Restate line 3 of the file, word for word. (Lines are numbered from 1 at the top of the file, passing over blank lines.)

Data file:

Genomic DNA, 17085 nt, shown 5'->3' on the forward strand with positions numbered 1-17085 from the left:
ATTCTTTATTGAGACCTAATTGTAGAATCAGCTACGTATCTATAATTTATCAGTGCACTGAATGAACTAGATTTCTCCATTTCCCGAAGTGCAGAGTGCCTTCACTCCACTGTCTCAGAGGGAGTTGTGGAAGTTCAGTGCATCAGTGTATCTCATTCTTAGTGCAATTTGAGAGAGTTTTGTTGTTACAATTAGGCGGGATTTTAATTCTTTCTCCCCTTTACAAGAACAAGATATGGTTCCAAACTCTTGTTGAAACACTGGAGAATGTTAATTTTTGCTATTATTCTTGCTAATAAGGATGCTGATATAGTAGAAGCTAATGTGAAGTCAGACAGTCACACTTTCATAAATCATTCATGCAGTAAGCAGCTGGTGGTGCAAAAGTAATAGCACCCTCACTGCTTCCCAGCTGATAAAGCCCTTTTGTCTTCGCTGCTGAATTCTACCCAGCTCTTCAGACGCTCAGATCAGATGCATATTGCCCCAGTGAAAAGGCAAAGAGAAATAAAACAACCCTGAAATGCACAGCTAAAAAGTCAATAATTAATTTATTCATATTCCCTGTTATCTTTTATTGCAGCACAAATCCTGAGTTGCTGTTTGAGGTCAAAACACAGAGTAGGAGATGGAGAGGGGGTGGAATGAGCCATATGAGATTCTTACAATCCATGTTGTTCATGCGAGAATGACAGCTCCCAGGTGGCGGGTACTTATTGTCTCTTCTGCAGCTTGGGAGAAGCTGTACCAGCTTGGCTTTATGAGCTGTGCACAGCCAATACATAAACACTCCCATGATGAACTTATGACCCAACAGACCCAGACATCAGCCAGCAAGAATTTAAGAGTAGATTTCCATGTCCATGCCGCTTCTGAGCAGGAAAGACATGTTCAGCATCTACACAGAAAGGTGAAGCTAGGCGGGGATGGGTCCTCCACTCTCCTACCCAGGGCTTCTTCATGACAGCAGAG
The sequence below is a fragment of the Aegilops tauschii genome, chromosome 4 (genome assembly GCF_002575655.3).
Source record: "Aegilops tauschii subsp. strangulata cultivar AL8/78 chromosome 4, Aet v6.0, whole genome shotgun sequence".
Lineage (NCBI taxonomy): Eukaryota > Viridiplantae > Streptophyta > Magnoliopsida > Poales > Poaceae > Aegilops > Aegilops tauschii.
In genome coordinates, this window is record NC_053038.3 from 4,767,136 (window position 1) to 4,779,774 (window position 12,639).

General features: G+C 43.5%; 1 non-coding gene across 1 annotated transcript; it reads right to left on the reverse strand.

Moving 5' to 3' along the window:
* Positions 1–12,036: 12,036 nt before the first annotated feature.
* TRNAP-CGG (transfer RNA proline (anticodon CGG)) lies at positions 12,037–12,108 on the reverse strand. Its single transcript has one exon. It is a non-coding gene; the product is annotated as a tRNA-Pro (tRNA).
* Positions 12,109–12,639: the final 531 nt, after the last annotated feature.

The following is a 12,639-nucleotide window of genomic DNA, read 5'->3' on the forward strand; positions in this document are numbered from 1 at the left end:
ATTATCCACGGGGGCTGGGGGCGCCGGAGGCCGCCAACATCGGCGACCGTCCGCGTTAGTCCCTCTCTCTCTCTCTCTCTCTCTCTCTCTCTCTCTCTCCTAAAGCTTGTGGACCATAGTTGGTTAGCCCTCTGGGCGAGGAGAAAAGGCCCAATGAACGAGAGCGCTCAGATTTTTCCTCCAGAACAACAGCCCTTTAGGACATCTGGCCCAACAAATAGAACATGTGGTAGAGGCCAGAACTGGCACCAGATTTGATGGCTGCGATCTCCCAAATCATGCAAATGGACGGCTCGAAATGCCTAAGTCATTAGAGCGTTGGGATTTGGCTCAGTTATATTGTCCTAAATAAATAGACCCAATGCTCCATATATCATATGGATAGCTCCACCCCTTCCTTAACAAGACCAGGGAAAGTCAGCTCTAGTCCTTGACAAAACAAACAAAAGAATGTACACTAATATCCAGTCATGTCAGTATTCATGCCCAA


The sequence below is a fragment of the Aegilops tauschii genome, chromosome 4 (genome assembly GCF_002575655.3).